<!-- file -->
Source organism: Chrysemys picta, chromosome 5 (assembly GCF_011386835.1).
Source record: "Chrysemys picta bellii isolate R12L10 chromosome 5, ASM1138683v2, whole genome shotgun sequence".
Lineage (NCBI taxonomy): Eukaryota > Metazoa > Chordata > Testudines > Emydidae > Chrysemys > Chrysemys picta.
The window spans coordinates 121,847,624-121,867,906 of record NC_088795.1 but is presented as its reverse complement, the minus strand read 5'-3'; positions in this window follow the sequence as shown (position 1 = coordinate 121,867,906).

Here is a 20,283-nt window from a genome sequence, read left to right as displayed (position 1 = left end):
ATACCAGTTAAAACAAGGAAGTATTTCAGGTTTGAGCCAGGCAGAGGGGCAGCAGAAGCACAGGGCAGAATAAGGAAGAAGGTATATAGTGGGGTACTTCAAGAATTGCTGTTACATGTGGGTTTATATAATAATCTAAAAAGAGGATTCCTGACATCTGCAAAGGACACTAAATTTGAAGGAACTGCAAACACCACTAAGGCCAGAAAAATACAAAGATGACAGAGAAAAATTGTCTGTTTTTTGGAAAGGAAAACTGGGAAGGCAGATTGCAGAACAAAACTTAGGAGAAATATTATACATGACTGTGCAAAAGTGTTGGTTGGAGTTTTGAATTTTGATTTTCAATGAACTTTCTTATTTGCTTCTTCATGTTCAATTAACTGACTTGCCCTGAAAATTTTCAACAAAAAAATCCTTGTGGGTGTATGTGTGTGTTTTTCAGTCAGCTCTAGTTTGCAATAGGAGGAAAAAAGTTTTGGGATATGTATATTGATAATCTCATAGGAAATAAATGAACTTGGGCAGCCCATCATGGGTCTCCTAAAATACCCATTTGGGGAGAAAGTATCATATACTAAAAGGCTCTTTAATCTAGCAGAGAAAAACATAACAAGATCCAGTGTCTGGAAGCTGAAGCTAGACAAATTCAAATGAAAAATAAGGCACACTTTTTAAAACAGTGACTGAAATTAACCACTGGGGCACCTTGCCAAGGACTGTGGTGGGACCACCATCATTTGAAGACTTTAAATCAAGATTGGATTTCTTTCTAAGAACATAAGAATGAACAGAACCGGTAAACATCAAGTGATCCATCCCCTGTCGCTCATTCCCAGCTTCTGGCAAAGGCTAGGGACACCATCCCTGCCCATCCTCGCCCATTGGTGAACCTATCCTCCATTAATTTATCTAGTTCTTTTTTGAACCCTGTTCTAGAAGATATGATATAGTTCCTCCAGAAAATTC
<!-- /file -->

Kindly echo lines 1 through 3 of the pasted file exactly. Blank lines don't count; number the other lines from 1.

Source organism: Chrysemys picta, chromosome 5 (assembly GCF_011386835.1).
Source record: "Chrysemys picta bellii isolate R12L10 chromosome 5, ASM1138683v2, whole genome shotgun sequence".
Lineage (NCBI taxonomy): Eukaryota > Metazoa > Chordata > Testudines > Emydidae > Chrysemys > Chrysemys picta.